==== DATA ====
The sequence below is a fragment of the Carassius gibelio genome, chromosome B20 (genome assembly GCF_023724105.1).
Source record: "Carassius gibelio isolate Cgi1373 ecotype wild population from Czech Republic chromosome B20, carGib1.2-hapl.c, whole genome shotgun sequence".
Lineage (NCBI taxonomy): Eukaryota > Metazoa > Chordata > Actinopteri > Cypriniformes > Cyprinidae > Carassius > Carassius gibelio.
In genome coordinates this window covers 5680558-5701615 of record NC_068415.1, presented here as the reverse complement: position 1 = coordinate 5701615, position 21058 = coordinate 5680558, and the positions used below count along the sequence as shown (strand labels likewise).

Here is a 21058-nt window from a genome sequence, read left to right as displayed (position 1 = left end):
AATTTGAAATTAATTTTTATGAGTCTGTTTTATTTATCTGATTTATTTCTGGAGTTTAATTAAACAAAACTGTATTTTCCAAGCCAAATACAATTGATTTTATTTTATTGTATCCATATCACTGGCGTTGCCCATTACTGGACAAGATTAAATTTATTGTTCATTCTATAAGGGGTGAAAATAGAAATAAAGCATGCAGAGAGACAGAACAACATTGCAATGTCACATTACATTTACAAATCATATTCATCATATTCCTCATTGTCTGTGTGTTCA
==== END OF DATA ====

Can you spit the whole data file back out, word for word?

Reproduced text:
The sequence below is a fragment of the Carassius gibelio genome, chromosome B20 (genome assembly GCF_023724105.1).
Source record: "Carassius gibelio isolate Cgi1373 ecotype wild population from Czech Republic chromosome B20, carGib1.2-hapl.c, whole genome shotgun sequence".
Lineage (NCBI taxonomy): Eukaryota > Metazoa > Chordata > Actinopteri > Cypriniformes > Cyprinidae > Carassius > Carassius gibelio.
In genome coordinates this window covers 5680558-5701615 of record NC_068415.1, presented here as the reverse complement: position 1 = coordinate 5701615, position 21058 = coordinate 5680558, and the positions used below count along the sequence as shown (strand labels likewise).

Here is a 21058-nt window from a genome sequence, read left to right as displayed (position 1 = left end):
AATTTGAAATTAATTTTTATGAGTCTGTTTTATTTATCTGATTTATTTCTGGAGTTTAATTAAACAAAACTGTATTTTCCAAGCCAAATACAATTGATTTTATTTTATTGTATCCATATCACTGGCGTTGCCCATTACTGGACAAGATTAAATTTATTGTTCATTCTATAAGGGGTGAAAATAGAAATAAAGCATGCAGAGAGACAGAACAACATTGCAATGTCACATTACATTTACAAATCATATTCATCATATTCCTCATTGTCTGTGTGTTCA